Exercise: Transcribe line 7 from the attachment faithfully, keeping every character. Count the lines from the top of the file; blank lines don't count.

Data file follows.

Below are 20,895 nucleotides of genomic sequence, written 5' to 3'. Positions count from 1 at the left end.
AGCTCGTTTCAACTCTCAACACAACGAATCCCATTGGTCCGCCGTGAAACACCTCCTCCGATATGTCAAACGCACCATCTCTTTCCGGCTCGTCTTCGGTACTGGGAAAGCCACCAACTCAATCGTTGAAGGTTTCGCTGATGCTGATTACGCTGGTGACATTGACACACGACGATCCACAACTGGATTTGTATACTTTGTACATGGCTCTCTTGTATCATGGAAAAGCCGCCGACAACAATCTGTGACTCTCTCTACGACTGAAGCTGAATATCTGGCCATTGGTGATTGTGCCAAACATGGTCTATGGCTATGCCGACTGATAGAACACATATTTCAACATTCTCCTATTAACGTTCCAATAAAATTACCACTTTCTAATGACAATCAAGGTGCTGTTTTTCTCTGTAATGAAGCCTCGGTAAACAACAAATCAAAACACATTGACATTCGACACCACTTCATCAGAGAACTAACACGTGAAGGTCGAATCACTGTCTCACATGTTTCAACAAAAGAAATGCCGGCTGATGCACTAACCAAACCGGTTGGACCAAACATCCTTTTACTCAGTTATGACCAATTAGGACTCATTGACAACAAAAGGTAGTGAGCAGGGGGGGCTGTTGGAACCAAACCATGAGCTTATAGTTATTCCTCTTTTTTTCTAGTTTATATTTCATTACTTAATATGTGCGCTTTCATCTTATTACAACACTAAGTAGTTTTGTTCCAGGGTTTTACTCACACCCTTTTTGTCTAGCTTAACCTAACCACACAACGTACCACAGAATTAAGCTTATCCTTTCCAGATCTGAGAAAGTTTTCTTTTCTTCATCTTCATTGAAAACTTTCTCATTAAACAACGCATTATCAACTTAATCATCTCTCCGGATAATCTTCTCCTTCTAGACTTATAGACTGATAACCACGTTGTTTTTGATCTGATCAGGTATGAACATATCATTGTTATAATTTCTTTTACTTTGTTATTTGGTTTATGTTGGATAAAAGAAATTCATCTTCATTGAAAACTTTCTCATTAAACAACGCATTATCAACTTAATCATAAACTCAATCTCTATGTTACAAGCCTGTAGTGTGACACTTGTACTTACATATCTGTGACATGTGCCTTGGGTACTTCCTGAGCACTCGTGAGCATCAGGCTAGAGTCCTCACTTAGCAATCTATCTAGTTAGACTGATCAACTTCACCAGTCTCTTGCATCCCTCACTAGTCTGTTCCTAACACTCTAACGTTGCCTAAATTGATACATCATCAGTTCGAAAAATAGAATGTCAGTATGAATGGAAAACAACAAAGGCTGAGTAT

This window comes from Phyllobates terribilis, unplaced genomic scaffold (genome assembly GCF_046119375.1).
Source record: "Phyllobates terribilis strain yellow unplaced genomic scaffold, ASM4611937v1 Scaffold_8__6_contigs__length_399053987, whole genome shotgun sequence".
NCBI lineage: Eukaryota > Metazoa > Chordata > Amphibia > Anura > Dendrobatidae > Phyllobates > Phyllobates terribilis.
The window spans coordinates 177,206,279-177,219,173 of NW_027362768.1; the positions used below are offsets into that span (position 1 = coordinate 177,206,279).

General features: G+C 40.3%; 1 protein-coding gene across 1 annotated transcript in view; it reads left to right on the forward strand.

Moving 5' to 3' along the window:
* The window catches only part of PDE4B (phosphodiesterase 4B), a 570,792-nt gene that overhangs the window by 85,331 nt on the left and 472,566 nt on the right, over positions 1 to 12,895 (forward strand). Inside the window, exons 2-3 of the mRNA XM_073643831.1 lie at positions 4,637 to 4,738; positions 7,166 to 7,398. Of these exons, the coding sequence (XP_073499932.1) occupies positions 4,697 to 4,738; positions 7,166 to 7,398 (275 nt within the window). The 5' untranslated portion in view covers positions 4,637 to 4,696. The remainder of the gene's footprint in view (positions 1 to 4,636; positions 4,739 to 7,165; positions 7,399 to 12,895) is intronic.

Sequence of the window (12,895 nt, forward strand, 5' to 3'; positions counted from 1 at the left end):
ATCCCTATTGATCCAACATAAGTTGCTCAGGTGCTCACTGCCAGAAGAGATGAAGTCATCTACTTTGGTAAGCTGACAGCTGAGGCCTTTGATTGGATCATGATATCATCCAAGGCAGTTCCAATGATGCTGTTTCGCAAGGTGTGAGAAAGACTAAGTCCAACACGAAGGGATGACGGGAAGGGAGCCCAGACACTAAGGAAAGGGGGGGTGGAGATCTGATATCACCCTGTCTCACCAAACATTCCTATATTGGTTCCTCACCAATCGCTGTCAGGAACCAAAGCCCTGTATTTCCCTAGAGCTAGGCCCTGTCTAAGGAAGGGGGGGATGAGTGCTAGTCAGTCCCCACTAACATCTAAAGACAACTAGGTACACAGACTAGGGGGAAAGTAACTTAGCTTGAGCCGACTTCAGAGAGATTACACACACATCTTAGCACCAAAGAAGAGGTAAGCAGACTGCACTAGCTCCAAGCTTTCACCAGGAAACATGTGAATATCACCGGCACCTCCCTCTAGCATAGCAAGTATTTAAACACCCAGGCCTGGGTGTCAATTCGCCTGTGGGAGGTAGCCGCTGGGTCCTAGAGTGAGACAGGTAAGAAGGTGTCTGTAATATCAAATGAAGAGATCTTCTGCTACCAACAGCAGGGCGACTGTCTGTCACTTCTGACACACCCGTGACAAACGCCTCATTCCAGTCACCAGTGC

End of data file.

General features: G+C 40.3%; 1 protein-coding gene across 1 annotated transcript in view; it reads left to right on the forward strand.